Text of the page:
Optimizers in Keras Part – 1

Source: http://web.cs.ucla.edu/~chohsieh/teaching/CS260_Winter2019/lecture4.pdf

You have heard of an optimization technique named Gradient Descent. Now, suppose you are dealing with a massive dataset having one million data points. Applying the basic gradient descent will be too slow to converge to global minima in this case. Because, for updating the weight of a model, it did a forward pass with whole data and then propagated backward to update it. So, in every epoch, weights are updated once.

This article will discuss different versions of Gradient Descent, which are far better, and decide which one is best to use. If you are not aware of gradient descent, go through the article link below:

Let’s discuss optimizers available in Keras

1. SGD (Stochastic Gradient Descent):

Stochastic Gradient descent is the same as normal GD, only the difference is, in each epoch, it does the forward propagation for one data point and backpropagates to update the weights, i.e., in each epoch, the number of cycles including the forward and backward propagation is equal to the number of entries in data.

It is also slow but takes less RAM than normal GD and computationally less expensive.

Mini-Batch SGD: The difference here is that each cycle of forwarding and backward propagation uses a batch of data of a particular size to update the weights. It is computationally more efficient than SGD.

source: http://web.cs.ucla.edu/~chohsieh/teaching/CS260_Winter2019/lecture4.pdf

SGD with momentum: The momentum concept in SGD helps it move in the relevant direction, damping the oscillations (smoothening or reducing noise) to reach global minima faster. In this researcher uses the concept of moving average, which takes the previous step into account. It uses the formula below to update the weights.

source: https://towardsdatascience.com/stochastic-gradient-descent-with-momentum-a84097641a5d

L is the loss function, the beta value lies in the range [0,1], deciding the importance of the previous step, and alpha is the learning rate.

source: https://cedar.buffalo.edu/~srihari/CSE676/8.3%20BasicOptimizn.pdf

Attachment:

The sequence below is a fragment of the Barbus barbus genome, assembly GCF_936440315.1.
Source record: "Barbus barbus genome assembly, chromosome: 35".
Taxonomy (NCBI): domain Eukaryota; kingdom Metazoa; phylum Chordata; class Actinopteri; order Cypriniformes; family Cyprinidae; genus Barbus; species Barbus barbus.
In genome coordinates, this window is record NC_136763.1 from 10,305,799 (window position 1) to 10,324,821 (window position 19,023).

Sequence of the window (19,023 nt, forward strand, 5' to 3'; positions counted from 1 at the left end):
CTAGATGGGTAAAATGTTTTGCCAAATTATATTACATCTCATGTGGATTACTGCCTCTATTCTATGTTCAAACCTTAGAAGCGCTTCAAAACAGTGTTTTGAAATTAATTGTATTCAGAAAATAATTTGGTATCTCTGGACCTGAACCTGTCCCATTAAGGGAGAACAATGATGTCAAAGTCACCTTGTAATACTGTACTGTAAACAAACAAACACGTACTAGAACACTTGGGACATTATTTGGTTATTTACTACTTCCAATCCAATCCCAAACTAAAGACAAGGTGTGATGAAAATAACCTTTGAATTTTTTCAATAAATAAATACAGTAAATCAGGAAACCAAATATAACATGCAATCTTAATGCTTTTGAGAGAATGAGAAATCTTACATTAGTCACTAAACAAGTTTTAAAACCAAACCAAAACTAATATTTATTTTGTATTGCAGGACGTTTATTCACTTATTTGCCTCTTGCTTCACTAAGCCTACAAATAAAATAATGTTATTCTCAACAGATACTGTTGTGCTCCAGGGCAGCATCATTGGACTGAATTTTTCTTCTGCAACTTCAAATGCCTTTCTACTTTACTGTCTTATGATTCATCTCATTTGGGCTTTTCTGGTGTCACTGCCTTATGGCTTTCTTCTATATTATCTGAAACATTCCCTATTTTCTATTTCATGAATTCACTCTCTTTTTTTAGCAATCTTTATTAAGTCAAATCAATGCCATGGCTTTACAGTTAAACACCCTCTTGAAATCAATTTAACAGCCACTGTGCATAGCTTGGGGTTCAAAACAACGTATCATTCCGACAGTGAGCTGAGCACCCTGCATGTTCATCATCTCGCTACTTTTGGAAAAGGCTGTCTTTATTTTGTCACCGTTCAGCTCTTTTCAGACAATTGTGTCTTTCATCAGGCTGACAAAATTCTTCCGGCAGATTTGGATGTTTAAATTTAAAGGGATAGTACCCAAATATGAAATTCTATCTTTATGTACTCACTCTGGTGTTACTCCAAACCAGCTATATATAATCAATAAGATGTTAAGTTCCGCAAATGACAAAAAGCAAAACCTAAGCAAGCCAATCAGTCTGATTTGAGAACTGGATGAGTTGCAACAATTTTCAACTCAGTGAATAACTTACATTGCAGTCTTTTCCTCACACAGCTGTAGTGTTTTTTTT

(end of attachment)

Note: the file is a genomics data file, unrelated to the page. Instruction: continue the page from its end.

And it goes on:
Nesterov’s Accelerated gradient: Now, suppose you have a convex-shape bucket, and you want to through the ball through the slope of the bucket such that the ball reaches the bottom in minimum time. If the ball is not that smart, it will overshoot itself and doesn’t reaches the bottom at minimum time. The same happens in SGD with momentum.

So, what Nesterov did, he subtracted the previous step factor from the slope such that if the slopes change, it will adjust the momentum so that it doesn’t overshoot.

source: https://www.youtube.com/watch?v=uHOTRHqnakQ

Visualization of SGD with momentum vs SGD with Nesterov’s accelerated momentum:

Source: https://www.youtube.com/watch?v=uHOTRHqnakQ
Source: https://www.youtube.com/watch?v=uHOTRHqnakQ

Keras Implementation:

tf.keras.optimizers.SGD(
learning_rate=0.01, momentum=0.0, nesterov=False
)

2. Adagrad (Adaptive Gradient Descent):

We saw that in SGD, the learning rate value is fixed; it doesn’t change with steps. What if we dynamically change the learning rate? Firstly, it increases the speed of convergence, and it is best for sparse data. For frequently occurring features, it decreases the learning rate and vice-versa.

source: https://towardsdatascience.com/deep-learning-optimizers-436171c9e23f

Keras implementation:

tf.keras.optimizers.Adagrad(
learning_rate=0.001,
 initial_accumulator_value=0.1,
 epsilon=1e-07,
 name="Adagrad",)

References:

Nesterov’s accelerated gradient:

https://paperswithcode.com/method/nesterov-accelerated-gradient#:~:text=_%7Bt%7D%24%24-,Like%20SGD%20with%20momentum%20%24%5Cgamma%24%20is%20usually%20set%20to,of%20the%20updated%20accumulated%20gradient/

SGD with momentum:

https://paperswithcode.com/method/sgd-with-momentum/

In the next part, we will see the rest of the optimizers like adadelta, adam, and Rmsprop.

Thank you for the read! I hope it was helpful.